Features & Columns

All Hail King Patrick

Cross-dressing amateur wrestler, burlesque impresario and
all-around oddball aims to make San Jose weird
King Patrick Eugenio, one of the stars of the San Jose pro wrestling league, UGWA, plays a gender-bending grappler named KP in the ring. Photo by Greg Ramar

King Patrick Eugenio paces in the back of a rented Ryder truck, moving through a clot of other wrestlers. It's a quarter after four on a Sunday afternoon in downtown San Jose, and he's anxious. It's hot, almost unbearably so, but he focuses on what is to come. Most of the other wrestlers sitting in the truck are dressed in spandex leotards. King Patrick wears ripped fishnets and a battered skirt, sports a shock of long blue hair and has Japanese kabuki makeup smeared across his face. The other wrestlers have names like Scorpion, Guido or Bronson. Eugenio goes simply by KP, as if his character is nothing more than a distillation of himself.

Only a few spectators mill about the ring at the start of the performance—organized by San Jose's long-running Underground Wrestling Alliance, or UGWA. By the time Eugenio appears, the crowd has swelled into the type of throng that would make a fire marshall nervous. While KP's opponent, Van Andrews, approaches the match with brawn and bravado, Eugenio moves ... strangely. Before any punches are thrown, he is already putting on a show, gyrating his hips and swooning over his rival to whoops and cheers from the crowd. He uses his trademark weapon—an oversized dildo, which he licks and wraps around his head—to taunt his challenger.

As the match begins, Andrews strikes first. Eugenio dodges punches before being taken to the ground. He endures a barrage of kicks to the back until jumping free and pinning his hulking adversary in a leglock. In an instant, KP clambers to the top of the ropes, springs into the air and lands on top of Andrews. He pins his foe, this time choking him with a pair of pink panties he has pulled off of his hips. Eugenio calls this move the "camel-toe clutch," a tribute to '80s grappling legend The Iron Sheik.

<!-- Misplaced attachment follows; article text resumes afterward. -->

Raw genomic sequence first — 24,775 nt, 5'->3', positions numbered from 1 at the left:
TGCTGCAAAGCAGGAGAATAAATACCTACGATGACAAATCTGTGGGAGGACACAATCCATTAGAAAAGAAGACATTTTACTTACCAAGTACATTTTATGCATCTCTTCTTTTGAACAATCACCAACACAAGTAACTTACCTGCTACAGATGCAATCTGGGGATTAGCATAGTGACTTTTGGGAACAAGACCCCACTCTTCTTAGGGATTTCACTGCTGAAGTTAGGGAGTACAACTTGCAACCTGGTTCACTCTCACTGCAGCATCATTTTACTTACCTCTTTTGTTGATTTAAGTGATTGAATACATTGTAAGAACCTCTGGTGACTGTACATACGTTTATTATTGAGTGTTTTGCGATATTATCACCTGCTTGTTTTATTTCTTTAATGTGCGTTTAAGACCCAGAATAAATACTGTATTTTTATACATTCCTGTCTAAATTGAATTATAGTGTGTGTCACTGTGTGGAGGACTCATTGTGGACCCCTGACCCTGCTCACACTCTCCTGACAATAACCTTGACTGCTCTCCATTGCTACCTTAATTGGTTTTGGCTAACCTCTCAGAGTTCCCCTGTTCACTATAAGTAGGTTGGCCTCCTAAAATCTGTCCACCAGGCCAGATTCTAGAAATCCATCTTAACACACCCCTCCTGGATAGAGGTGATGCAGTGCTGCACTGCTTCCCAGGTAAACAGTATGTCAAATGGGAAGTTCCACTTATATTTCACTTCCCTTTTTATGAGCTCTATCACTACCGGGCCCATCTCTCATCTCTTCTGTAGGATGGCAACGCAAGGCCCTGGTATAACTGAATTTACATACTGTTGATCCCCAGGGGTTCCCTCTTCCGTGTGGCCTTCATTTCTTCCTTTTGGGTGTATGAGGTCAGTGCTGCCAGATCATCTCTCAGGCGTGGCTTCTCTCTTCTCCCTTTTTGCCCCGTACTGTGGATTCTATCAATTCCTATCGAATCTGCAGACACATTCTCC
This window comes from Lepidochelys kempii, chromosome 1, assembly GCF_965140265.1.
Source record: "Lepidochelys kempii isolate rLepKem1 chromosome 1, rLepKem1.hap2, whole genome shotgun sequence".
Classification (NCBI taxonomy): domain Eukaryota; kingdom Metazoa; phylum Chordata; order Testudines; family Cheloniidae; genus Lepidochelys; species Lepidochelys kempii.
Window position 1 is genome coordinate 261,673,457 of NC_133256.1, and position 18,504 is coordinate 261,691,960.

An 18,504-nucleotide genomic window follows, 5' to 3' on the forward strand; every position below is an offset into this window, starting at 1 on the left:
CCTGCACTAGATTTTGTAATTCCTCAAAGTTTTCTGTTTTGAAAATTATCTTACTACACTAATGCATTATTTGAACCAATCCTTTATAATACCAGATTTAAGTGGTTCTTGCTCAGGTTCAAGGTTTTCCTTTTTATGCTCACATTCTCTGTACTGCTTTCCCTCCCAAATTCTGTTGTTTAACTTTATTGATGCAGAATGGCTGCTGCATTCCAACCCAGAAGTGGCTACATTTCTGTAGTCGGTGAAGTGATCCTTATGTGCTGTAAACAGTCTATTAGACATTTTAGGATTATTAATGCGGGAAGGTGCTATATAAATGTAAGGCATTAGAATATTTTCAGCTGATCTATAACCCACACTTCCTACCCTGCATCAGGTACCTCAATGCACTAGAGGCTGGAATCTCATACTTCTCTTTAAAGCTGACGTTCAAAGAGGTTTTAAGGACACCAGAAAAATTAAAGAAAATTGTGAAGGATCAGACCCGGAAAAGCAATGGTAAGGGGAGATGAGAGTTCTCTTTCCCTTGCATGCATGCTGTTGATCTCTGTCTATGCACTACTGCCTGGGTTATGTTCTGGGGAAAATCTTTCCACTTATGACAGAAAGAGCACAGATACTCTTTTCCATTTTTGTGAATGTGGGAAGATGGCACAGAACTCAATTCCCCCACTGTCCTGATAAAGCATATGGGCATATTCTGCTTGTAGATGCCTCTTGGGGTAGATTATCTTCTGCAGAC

The match ends and the referee declares King Patrick Eugenio—bloody, bruised and smeared with makeup—the winner. The outcome was decided well ahead of time, but the moves, the taunts and the subsequent pain all came down to King Patrick's gusto.

Super Sinner
It's close to 10pm on a Tuesday night in San Jose. A crowd has formed inside The Caravan, a legendary downtown dive bar. After a bit of murmuring and a warm up performance featuring a man and woman stapling themselves in the chest and face, KP appears. Dressed in a frilly rose-patterned dress, messy lipstick and a bleach blonde wig, he takes the makeshift stage. Puffing on an unlit cigarette, he introduces an alter ego in an over-the-top Long Island drawl. Her name is Phylis Clitoria and she hosts the longest-running burlesque show in San Jose: The Circus of Sin.

Eugenio is already deep into his cups, but it's no obstacle to the chaos and revelry that informs the Circus. Between gender-bending strip-teases, shock acts that include performers lying on a coffin full of nails and tawdry singalongs, Eugenio acts as the mistress of ceremonies. Speaking in a husky, cigarette-laced brogue, Eugenio channels Clitoria, who is naughty, wild and sweet.

Only a year in, The Circus of Sin has become the weirdest variety show in San Jose, showcasing both locals and famous burlesque dancers, along with comedians, singers and other entertainers on a near-monthly basis.

And as quaint as The Circus of Sin might seem hidden in the back of a bar, it's but one step in Eugenio's master plan of helping San Jose recognize it's innate weirdness.

Let's Get Weird

The Caravan is the venue for King Patrick Eugenio's regular burlesque and variety show, Circus of Sin. Photo composite by Greg Ramar
San Jose is a big city with a small-town mentality, but it's also full of oddities. Whereas other hokey hamlets across the country—like Portland, Austin or even Santa Cruz—have made a cottage industry out of their perceived weirdness, San Jose seems to resist any labels that might highlight its denizens' transgressions, preferring to project a sense of upward and bustling normalcy.

The very existence of King Patrick Eugenio flies in the face of all that. And however ad-hoc all of the different masks appear—the wrestling, burlesque show organizing and even officiating weddings—they all are manifestations of Eugenio's explicit goal of making San Jose the strangely sublime place it's known to be by its residents.